Native fish and wild river advocates are urged to send a short email to the Oregon Department of Fish and Wildlife by Friday June 29th asking them to make the management of hatchery populations in the Chetco consistent with other coastal rivers. Currently the agency's draft fall chinook conservation plan allows for a much higher percentage of hatchery fish in the Chetco River—out of all other populations in the Rogue Species Management Unit (SMU) If you can't make the Friday deadline, comments submitted by Sunday, July 1st should still count.
To make it easy, we've provided a sample paragraph (below) that you can just copy and paste and the email address of where your comment should be sent. It will only take you a few minutes to help preserve the integrity and health of the Chetco's famed wild chinook salmon runs.
|Map of ODFW's Rogue Fall Chinook Species Management Unit (SMU).|
In ODFW's draft management plan for Fall Chinook Salmon for coastal streams south of the Elk River, they allow for the highest percentage of hatchery fish in the Chetco River. This could have negative implications for preserving the integrity of not only the Chetco's prized native, naturally reproducing fall chinook but also other nearby rivers like the Winchuck.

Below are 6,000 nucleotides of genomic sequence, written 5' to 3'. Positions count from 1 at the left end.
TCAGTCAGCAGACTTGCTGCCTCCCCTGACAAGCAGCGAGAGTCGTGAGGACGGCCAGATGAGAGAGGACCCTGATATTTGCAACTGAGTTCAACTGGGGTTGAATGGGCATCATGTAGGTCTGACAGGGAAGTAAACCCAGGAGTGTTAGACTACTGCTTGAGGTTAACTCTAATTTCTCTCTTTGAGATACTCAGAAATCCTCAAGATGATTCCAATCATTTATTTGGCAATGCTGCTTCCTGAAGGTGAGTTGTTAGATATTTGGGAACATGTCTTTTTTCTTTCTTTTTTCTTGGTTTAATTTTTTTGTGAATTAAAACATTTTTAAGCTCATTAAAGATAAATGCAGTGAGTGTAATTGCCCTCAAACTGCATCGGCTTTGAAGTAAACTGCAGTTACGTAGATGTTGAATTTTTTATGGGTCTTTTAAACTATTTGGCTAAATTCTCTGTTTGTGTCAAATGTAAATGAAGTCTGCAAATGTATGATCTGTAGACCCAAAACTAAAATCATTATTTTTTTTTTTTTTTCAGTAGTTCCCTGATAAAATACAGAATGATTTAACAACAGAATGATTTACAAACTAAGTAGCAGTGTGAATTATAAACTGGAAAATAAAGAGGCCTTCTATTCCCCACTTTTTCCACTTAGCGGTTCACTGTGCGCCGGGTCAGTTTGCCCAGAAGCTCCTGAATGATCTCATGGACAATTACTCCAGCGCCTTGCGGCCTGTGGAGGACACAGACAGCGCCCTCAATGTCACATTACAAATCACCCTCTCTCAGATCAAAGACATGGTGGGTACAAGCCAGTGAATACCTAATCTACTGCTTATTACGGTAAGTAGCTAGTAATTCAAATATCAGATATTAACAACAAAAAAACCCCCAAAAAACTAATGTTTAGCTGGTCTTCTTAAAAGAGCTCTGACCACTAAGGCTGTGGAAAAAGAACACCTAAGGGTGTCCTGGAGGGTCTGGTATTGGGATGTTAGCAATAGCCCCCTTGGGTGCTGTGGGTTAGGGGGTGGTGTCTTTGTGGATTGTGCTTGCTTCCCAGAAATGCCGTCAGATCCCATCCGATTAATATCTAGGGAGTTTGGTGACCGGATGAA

For Hunter Creek and the Pistol River the allowable percentage of hatchery fish is 5%. For the Chetco the allowable percentage of hatchery fish is 18% and for the Winchuck it's 10%. The Native Fish Society website provides numerous scientific references on "Wild vs. Hatchery Salmonid Interactions" at this link.
Here's where you can submit a brief comment for the Chetco River's native (wild) fall chinook populations - firstname.lastname@example.org Below is a sample paragraph you can copy and paste or revise:
Dear Oregon Department of Fish and Wildlife:
I'm writing to ask ODFW to revise the allowable composition of hatchery produced fall chinook salmon in the Chetco River from the current 18 percent to 5 percent. Five percent is more consistent with other streams in the Coastal River Stratum (see page 109 of the draft plan) and with the State of Oregon's Native Fish Conservation Policy. ODFW has not provided any scientific justification for allowing such a high percentage of hatchery fish in the Chetco River. On the other hand there is significant information about the negative interaction between hatchery fish and native, naturally reproducing populations. See for example Native Fish Society's science and research page. The priority for the Chetco, and other rivers in the Coastal River Stratum, should be to preserve the integrity of the wild fish populations that are so important, long-term, to a stable local economy and to the ecology of the rivers and streams of the Wild Rivers Coast.
For ODFW's Draft Management Plan for Fall Chinook Salmon click here. The information about the allowable composition of hatchery to native naturally reproducing fish is found on pages 108 and 109.